Orangutans Being Killed In Devastating Palm Oil Fires In Borneo

orangutans caught in forest fires

Forest fires are burning out of control in Sumatra and Borneo and one third of the world’s Orangutans are at risk in these tropical peatland areas.

Many fires are started deliberately at this time of year to clear land to make it suitable for palm oil and wood production. However the fires have now spread to national parks and are a serious threat to the already endangered populations of Orangutans (amongst other animals) that live in them.

Research by Orangutan Tropical Peatland Project (OuTrop) found that previous forest clearances and fires have had a devastating impact on the local wildlife. For example in Sabangau, a national park on the Indonesian island of Borneo, at least 68 mammals, 167 birds and 218 different tree species are all at risk from the fires. Even if the forest’s animals escape the flames, the destruction of their habitat and the huge volumes of smoke the fires are creating pose major threats to their survival.

Read more at www.independent.co.uk

If you would like to help, you can donate to International Animal Rescue who are working around the clock to try to rescue these animals: www.internationalanimalrescue.org/donate

orangutans caught in forest fires

Image source: orangutan.org.uk

Mother Orangutan Killed Trying To Feed Her Baby


A truly heartbreaking story has come out of a remote part of Borneo. A female orangutan with her infant were forced into the village of Peniraman due to a landslide. They also had a male orangutan with them.

The villagers cruelly attacked them and the male managed to flee, but the female was caught and attacked with sticks and rocks. Her infant was tied up and the mother was dragged over to pool of water, where the crazed villagers attempted to drown her. They then threw the mother into a cage with her infant and a jeering mob gathered, enjoying the suffering of the mother and child.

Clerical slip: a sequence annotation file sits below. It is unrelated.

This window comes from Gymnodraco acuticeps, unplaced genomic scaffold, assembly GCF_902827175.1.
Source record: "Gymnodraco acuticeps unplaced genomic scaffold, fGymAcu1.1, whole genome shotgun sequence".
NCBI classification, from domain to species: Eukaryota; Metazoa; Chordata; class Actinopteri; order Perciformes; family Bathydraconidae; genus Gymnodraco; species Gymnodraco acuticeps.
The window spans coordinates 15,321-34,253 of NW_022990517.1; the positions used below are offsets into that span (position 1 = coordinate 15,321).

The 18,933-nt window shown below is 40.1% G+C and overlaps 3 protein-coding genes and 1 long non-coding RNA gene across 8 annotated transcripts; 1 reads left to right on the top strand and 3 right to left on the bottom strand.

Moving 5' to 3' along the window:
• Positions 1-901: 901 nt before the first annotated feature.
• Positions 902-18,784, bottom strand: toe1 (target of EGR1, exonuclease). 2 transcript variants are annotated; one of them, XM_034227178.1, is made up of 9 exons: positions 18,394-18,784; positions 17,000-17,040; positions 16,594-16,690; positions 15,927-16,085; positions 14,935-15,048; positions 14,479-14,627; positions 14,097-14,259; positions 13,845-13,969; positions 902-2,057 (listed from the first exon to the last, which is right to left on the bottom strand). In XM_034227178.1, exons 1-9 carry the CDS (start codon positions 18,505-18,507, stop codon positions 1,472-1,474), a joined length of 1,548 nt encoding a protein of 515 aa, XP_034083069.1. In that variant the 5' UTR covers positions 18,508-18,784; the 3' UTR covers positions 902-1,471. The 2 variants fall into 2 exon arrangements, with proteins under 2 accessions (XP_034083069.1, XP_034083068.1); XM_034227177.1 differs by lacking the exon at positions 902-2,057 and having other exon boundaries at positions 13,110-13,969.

Fortunately at this point a vet from www.internationalanimalrescue.org was able to take the two orangutans with her for treatment. Despite hers and her team’s best efforts, the mother orangutan died due to oedema and haemorrhaging of the lungs.

The female was found to be very thin and orangutans will only approach a human settlement if they are starving and extremely desperate to find food.

The forest surrounding the village has been converted into palm oil plantations and any small patches of remaining woodland are occupied by humans. Deforestation in the area surrounding Peniraman has led to landslides of the small hills around the village, further shrinking the orangutans’ habitat and food supply. If orangutans venture into palm oil plantations they are killed and an orangutan would only enter a human settlement if it was starving and desperate. The female orangutan was subsequently found to be very thin and malnourished, so was clearly desperate for food.

There are still seven remaining orangutans living in unsuitable forests surrounding the village of Peniraman where this tragedy took place, including the male who came down to the village with the mother and Peni. IAR’s team is committed to doing everything they can to rescue and translocate all these orangutans as soon as they can raise sufficient funds to do so.

Please read the full story at www.internationalanimalrescue.org